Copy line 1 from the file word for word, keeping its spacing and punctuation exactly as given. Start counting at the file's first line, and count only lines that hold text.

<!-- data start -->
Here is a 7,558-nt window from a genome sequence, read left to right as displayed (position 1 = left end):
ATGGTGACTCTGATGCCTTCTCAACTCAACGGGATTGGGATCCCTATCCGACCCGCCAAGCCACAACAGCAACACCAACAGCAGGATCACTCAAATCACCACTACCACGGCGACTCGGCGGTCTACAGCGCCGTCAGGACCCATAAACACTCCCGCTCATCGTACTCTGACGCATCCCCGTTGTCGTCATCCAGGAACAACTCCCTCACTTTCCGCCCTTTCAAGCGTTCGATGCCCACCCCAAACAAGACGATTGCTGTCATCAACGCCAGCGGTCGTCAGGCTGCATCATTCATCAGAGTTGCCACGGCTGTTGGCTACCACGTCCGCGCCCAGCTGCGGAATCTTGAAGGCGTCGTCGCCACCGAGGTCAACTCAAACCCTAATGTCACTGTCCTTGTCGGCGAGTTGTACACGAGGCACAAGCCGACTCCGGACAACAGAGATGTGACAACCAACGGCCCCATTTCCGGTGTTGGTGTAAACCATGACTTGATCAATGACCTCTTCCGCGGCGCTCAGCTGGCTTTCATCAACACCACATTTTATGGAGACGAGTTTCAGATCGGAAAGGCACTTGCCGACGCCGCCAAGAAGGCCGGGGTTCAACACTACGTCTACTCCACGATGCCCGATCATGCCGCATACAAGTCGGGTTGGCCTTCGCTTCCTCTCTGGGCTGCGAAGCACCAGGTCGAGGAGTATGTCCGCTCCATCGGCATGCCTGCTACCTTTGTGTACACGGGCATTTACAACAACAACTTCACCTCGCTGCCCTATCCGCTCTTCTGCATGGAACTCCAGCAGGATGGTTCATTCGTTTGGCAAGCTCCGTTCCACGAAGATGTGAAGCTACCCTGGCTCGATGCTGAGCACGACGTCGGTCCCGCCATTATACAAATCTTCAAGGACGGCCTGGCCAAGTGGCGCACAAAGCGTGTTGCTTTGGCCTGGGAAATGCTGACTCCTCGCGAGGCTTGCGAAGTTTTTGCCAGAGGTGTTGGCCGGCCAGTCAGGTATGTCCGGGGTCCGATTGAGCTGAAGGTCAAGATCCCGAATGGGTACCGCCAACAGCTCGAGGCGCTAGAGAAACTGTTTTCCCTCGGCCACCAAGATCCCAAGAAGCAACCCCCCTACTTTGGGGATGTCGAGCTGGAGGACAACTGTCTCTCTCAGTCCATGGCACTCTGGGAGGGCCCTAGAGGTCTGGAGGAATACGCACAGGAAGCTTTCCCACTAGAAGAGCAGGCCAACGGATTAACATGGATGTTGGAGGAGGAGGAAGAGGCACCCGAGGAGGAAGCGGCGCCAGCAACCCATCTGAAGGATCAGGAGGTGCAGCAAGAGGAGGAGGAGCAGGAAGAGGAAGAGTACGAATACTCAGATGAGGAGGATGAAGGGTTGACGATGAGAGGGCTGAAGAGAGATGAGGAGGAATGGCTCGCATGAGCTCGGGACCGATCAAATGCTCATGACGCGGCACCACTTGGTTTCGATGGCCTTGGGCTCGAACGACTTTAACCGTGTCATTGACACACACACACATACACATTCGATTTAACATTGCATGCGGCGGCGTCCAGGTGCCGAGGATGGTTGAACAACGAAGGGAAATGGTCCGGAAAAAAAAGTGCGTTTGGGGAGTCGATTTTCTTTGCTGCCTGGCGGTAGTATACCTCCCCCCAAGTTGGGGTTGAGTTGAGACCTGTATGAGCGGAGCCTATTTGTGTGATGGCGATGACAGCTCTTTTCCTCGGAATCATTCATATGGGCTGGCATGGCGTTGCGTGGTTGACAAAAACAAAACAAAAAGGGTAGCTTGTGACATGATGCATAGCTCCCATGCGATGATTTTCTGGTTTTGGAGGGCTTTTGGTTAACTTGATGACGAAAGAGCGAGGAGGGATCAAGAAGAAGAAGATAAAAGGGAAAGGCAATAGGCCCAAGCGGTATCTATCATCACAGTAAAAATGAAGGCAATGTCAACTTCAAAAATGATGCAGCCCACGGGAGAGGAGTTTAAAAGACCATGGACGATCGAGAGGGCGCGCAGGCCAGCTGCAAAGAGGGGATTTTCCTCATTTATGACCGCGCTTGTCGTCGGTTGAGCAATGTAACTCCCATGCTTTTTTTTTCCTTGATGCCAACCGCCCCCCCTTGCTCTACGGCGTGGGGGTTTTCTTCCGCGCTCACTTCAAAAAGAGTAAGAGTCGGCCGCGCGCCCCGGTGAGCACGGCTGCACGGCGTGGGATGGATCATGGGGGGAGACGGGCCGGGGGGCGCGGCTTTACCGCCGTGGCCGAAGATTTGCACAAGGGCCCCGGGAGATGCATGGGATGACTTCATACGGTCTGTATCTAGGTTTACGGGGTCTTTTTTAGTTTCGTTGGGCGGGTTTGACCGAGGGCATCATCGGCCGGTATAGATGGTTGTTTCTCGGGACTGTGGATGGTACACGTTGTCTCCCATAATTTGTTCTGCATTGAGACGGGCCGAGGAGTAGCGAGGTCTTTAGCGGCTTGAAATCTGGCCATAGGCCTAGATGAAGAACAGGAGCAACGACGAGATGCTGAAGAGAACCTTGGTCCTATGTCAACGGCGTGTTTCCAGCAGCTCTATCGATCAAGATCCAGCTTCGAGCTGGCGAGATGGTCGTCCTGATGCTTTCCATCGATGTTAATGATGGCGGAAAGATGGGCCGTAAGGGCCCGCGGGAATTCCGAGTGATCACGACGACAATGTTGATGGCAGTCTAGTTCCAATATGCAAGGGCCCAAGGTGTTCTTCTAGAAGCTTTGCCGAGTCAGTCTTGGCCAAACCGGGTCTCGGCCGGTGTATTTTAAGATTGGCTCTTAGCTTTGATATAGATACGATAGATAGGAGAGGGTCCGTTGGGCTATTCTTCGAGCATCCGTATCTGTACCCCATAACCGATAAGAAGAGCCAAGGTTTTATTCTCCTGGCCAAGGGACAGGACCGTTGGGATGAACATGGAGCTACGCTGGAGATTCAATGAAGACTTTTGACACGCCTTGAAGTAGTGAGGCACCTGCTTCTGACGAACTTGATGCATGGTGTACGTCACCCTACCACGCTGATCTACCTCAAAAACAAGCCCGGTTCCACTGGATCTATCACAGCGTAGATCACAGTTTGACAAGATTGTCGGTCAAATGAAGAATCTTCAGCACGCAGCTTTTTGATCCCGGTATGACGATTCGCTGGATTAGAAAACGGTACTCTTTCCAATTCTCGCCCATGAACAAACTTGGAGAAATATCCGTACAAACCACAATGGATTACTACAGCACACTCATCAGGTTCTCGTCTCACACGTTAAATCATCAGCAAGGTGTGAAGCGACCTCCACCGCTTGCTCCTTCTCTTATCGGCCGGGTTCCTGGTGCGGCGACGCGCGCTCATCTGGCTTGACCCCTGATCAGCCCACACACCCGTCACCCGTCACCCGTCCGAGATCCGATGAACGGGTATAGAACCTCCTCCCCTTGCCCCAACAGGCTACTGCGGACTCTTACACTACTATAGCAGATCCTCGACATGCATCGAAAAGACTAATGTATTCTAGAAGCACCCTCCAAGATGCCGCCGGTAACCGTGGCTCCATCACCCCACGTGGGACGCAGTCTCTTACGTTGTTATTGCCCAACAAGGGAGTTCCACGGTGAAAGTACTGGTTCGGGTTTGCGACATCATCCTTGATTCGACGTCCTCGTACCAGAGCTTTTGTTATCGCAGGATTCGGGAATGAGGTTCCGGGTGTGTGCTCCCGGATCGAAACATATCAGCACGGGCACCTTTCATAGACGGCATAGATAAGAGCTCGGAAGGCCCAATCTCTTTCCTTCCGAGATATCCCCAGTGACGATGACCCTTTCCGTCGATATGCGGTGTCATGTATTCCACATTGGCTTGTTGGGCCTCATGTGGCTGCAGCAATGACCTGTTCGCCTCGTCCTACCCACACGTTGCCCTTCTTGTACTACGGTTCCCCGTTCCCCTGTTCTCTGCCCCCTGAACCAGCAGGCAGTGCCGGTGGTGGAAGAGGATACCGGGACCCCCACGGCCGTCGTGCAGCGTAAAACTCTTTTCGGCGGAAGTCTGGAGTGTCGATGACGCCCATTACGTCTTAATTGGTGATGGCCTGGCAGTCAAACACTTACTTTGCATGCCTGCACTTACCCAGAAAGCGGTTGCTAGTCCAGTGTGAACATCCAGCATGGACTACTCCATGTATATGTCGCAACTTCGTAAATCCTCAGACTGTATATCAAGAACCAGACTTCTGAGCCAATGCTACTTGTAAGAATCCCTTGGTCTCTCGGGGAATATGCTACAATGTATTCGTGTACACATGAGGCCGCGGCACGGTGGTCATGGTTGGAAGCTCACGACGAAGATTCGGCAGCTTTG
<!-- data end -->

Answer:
Here is a 7,558-nt window from a genome sequence, read left to right as displayed (position 1 = left end):